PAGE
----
The Coros Apex 2 is light on the wrist and easy to use compared to many similarly specced devices. Data analysis in the Coros app may seem limited at first, but once you've unlocked Coros EvoLab you'll be impressed by the wealth of fitness data available. It's one of the more expensive watches of its class, but the forthcoming route planning function may give it an edge over its rivals.
Excellent heart rate monitoring
Reliable sleep tracking
Costlier than equivalent Garmin
App provides limited data analysis
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Coros Apex 2 first impressions
The Coros Apex 2 is a lightweight GPS watch with a no-nonsense design that's refreshingly easy to use. It's the little brother of the Coros Apex 2 Pro, with less flashy looks and a simpler feature-set, but it'll serve new and intermediate level runners well, and is a worthy alternative to the Garmin Forerunner 55 or 255.
The plastic case has three physical buttons on the right-hand side, including an Apple Watch-style rotating crown for scrolling through settings and choosing workout tracking modes.
Although the screen is touch-sensitive, this is only enabled for panning across maps by default. You can switch it to 'always on' through the watch's settings, allowing you to flick through menu options. In my tests I preferred using the crown button for this, but it's worth trying both and seeing which feels most natural to you.
• List price: $399 / £420
• Case size: 43mm
• Weight: 37g
• Display type: Memory-in-pixel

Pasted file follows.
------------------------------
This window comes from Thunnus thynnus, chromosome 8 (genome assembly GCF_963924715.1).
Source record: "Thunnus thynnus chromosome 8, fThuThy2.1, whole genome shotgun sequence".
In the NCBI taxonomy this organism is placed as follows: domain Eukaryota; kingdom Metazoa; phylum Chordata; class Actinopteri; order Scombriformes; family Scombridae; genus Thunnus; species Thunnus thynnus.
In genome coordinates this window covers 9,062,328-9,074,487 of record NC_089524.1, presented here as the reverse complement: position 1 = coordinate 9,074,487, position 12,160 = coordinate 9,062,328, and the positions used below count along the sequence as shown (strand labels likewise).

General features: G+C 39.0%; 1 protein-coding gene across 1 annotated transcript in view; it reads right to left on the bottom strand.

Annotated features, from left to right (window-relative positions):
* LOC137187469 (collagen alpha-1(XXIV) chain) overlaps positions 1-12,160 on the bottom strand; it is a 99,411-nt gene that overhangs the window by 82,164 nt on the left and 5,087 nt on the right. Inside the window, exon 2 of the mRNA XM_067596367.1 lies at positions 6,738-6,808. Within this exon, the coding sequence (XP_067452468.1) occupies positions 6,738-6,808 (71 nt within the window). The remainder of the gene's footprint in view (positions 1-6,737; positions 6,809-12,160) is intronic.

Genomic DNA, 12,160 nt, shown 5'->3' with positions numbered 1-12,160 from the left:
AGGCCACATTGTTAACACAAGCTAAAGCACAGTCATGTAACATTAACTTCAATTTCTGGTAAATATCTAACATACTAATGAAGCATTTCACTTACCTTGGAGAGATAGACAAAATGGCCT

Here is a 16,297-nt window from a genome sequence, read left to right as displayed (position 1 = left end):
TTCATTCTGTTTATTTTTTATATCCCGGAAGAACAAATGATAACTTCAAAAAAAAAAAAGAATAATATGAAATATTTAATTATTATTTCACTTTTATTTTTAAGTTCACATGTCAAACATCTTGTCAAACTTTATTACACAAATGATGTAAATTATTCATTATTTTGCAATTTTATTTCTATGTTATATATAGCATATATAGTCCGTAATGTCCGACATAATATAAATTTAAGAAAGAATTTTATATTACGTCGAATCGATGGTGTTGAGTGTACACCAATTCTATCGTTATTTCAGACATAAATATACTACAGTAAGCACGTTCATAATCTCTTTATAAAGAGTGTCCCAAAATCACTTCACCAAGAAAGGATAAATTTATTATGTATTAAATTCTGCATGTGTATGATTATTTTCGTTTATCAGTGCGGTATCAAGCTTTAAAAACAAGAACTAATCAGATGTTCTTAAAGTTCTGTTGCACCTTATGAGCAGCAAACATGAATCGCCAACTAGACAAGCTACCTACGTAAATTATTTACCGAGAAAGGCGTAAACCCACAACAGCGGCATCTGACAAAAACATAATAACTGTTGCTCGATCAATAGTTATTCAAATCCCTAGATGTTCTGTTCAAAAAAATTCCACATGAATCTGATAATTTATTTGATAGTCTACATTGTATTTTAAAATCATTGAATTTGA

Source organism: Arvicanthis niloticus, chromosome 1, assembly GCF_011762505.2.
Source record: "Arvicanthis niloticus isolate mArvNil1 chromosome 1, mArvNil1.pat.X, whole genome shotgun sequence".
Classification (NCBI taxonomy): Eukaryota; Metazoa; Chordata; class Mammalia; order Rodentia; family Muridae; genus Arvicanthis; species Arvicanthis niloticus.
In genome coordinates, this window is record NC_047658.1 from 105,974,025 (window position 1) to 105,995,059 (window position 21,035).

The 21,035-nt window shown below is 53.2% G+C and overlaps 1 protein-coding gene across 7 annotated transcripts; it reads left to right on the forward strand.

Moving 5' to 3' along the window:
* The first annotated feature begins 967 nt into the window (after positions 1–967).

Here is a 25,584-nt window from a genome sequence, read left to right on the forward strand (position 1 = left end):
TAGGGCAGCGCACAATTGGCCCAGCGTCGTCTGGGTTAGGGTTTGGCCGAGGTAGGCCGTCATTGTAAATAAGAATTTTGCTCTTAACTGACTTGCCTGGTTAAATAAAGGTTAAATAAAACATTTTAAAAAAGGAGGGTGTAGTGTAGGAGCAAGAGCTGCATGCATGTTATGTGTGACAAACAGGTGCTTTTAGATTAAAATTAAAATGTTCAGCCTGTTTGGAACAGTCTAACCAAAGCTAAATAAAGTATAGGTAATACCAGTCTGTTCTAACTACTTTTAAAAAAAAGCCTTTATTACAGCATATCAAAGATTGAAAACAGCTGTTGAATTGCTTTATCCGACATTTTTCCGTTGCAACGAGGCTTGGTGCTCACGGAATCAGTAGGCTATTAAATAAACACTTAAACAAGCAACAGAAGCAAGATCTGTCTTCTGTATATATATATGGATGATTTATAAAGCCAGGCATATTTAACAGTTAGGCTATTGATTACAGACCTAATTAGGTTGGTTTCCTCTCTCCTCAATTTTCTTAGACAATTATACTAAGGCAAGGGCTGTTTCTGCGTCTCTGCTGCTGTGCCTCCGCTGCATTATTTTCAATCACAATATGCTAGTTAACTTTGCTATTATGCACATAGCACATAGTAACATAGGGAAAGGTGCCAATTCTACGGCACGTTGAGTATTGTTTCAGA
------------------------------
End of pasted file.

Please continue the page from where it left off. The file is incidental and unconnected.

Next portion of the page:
• Water rating: 5ATM
• Best use: Trail running, road running, swimming, cycling, triathlon
The display is a color memory-in-pixel (MiP) unit, which isn't as bright and bold as an AMOLED screen, but is more frugal when it comes to power usage. It has a blue backlight, which is illuminated with a press of the uppermost button. The screen is topped with scratch-resistant sapphire crystal, which also seems to do a good job of repelling fingerprints.
It's charged using a proprietary USB cable, very similar to those used by Garmin watches but with three pins rather than four. It plugs into the watch securely and doesn't budge until you're ready to remove it.
The Apex 2 is supplied with a woven nylon strap that fastens with Velcro, which is something I always appreciate. Silicone watch straps are fine, and often look smarter, but a woven band allows your skin to breathe and a hook-and-loop fastening lets you make tiny adjustments to the fit for maximum comfort. Should you wish to remove and wash or swap it, it's easily detached using a pair of quick release pins
The nylon band minimizes weight as well, and the whole watch weighs 42g all-in. That's 7g less than the Garmin Forerunner 255, and 5g more than the Forerunner 55.
Like all Coros watches I've tested, the Apex 2 is specially designed to prevent you accidentally starting or stopping workout tracking. Its three physical buttons are all locked by default, and can't be pressed unless you hold the central crown button for three seconds. It's a system that takes some getting used to if you're switching from a different brand, but I've found it soon becomes second nature.
It has a list price of $399/£420, making it an upper-mid tier GPS watch, on par with the Garmin Instinct 2 Solar. If you're looking for a cheaper alternative, I recommend investigating the Garmin Forerunner 255 or Polar Pacer Pro.
Coros Apex 2 on the road
The Coros Apex 2 covers a wide array of sports, including cycling, swimming, and all manner of watersports, but runners will get the most from it. Like many modern watches, it's capable of capturing detailed running metrics from your wrist (including cadence, ground contact time, and running power) without any additional sensors.
All this data is presented in the Coros app, where it's illustrated with clear graphs, though it's a shame you can't check through it's a shame you can't get charts for all these metrics on the watch face.